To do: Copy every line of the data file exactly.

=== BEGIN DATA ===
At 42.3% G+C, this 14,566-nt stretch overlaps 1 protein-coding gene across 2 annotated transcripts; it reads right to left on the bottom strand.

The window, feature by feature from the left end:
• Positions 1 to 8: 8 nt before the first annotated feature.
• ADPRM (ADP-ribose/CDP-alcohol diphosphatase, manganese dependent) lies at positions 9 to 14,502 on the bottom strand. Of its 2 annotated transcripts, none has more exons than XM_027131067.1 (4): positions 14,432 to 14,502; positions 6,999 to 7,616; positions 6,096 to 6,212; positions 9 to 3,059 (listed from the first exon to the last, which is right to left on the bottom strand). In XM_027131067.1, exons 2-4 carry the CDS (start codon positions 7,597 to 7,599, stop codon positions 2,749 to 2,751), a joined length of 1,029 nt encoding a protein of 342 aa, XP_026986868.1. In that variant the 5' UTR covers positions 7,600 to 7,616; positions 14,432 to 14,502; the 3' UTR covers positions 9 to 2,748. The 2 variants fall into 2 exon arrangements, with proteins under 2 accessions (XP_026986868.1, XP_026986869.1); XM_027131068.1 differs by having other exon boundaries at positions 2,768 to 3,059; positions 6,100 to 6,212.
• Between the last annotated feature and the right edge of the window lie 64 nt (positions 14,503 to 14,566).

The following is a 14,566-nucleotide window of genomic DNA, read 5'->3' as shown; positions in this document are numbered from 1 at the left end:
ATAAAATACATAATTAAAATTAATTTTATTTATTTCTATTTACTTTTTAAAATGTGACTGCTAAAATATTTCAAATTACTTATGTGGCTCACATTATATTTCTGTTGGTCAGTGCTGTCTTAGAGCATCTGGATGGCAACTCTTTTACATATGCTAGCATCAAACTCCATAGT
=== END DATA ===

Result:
At 42.3% G+C, this 14,566-nt stretch overlaps 1 protein-coding gene across 2 annotated transcripts; it reads right to left on the bottom strand.

The window, feature by feature from the left end:
• Positions 1 to 8: 8 nt before the first annotated feature.
• ADPRM (ADP-ribose/CDP-alcohol diphosphatase, manganese dependent) lies at positions 9 to 14,502 on the bottom strand. Of its 2 annotated transcripts, none has more exons than XM_027131067.1 (4): positions 14,432 to 14,502; positions 6,999 to 7,616; positions 6,096 to 6,212; positions 9 to 3,059 (listed from the first exon to the last, which is right to left on the bottom strand). In XM_027131067.1, exons 2-4 carry the CDS (start codon positions 7,597 to 7,599, stop codon positions 2,749 to 2,751), a joined length of 1,029 nt encoding a protein of 342 aa, XP_026986868.1. In that variant the 5' UTR covers positions 7,600 to 7,616; positions 14,432 to 14,502; the 3' UTR covers positions 9 to 2,748. The 2 variants fall into 2 exon arrangements, with proteins under 2 accessions (XP_026986868.1, XP_026986869.1); XM_027131068.1 differs by having other exon boundaries at positions 2,768 to 3,059; positions 6,100 to 6,212.
• Between the last annotated feature and the right edge of the window lie 64 nt (positions 14,503 to 14,566).

The following is a 14,566-nucleotide window of genomic DNA, read 5'->3' as shown; positions in this document are numbered from 1 at the left end:
ATAAAATACATAATTAAAATTAATTTTATTTATTTCTATTTACTTTTTAAAATGTGACTGCTAAAATATTTCAAATTACTTATGTGGCTCACATTATATTTCTGTTGGTCAGTGCTGTCTTAGAGCATCTGGATGGCAACTCTTTTACATATGCTAGCATCAAACTCCATAGT